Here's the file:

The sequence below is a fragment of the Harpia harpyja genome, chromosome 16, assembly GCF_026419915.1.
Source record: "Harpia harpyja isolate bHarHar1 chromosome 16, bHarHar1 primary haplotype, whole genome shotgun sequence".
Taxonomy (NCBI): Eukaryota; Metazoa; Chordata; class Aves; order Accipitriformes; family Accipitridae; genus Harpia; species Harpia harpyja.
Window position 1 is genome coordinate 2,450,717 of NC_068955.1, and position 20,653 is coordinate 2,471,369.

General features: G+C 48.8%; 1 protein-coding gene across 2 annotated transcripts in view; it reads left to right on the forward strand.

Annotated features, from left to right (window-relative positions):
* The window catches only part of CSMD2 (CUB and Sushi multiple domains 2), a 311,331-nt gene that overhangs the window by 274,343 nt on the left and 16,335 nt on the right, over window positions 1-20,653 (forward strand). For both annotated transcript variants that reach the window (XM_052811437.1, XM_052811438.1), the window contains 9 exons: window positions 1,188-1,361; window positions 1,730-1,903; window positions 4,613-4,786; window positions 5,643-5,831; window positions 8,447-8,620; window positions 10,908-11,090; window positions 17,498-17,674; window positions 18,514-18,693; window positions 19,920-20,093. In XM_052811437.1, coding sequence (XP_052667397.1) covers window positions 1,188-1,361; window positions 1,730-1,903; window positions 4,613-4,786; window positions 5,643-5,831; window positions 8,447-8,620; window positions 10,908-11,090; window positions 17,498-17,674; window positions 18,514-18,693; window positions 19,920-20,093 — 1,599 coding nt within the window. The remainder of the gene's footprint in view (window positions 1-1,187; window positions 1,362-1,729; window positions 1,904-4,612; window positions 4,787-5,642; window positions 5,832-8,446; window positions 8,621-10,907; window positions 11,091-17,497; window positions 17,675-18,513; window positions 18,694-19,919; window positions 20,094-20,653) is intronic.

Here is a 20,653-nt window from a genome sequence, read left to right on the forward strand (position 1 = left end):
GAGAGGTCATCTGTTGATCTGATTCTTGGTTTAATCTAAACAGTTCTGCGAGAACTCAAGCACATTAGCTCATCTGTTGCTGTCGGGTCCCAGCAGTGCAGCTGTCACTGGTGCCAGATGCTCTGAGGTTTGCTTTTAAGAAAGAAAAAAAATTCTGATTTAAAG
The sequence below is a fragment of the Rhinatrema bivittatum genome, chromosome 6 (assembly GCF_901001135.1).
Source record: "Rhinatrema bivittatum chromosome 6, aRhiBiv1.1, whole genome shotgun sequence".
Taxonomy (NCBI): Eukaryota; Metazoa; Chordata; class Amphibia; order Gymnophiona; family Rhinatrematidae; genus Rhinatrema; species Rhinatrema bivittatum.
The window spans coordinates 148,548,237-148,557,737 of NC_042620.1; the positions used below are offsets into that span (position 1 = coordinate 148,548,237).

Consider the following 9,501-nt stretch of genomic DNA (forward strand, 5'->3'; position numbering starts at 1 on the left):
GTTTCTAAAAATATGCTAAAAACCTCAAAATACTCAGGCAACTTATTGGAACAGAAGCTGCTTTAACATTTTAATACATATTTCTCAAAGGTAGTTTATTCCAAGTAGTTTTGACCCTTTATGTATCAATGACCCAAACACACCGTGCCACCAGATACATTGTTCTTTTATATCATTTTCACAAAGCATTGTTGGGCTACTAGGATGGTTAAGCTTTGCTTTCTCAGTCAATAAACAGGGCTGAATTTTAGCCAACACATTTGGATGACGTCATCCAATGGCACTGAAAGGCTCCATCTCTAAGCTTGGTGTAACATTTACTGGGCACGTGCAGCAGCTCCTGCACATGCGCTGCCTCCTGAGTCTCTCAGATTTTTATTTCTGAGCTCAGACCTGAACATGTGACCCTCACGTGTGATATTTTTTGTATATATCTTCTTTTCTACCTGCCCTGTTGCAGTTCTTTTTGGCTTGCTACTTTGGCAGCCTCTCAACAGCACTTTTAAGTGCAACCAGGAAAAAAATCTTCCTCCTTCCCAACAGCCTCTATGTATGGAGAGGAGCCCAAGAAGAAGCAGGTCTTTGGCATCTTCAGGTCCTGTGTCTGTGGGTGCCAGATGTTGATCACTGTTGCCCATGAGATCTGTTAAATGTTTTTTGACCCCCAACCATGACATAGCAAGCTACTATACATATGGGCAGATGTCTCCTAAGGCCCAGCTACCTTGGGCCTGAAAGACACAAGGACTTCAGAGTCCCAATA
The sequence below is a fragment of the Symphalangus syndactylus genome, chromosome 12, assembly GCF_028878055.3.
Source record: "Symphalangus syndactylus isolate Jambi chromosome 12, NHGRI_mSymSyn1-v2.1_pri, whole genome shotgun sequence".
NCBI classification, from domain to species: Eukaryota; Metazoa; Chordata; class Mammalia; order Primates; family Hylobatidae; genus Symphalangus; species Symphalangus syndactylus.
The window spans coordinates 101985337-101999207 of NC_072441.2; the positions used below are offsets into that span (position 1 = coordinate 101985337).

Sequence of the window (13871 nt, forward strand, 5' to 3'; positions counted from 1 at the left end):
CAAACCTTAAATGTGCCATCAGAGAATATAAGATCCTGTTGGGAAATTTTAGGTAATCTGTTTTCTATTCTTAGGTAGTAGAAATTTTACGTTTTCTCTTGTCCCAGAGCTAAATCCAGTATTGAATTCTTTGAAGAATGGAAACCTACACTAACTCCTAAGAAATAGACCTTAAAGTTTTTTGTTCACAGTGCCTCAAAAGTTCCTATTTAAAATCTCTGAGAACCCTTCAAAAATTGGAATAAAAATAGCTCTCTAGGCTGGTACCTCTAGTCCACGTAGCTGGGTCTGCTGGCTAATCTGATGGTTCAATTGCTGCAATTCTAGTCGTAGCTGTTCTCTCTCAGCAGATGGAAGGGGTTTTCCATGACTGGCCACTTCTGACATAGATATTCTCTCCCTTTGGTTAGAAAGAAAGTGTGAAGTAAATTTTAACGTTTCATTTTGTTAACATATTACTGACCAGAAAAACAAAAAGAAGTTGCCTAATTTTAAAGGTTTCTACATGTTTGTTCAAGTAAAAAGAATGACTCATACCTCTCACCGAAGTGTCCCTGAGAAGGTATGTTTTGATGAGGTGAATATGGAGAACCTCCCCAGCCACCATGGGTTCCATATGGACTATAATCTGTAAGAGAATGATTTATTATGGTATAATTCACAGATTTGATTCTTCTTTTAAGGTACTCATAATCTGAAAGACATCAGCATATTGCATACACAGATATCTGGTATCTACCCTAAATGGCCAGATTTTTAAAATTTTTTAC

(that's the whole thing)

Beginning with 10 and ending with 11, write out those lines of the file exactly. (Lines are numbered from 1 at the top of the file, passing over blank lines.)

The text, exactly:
The sequence below is a fragment of the Rhinatrema bivittatum genome, chromosome 6 (assembly GCF_901001135.1).
Source record: "Rhinatrema bivittatum chromosome 6, aRhiBiv1.1, whole genome shotgun sequence".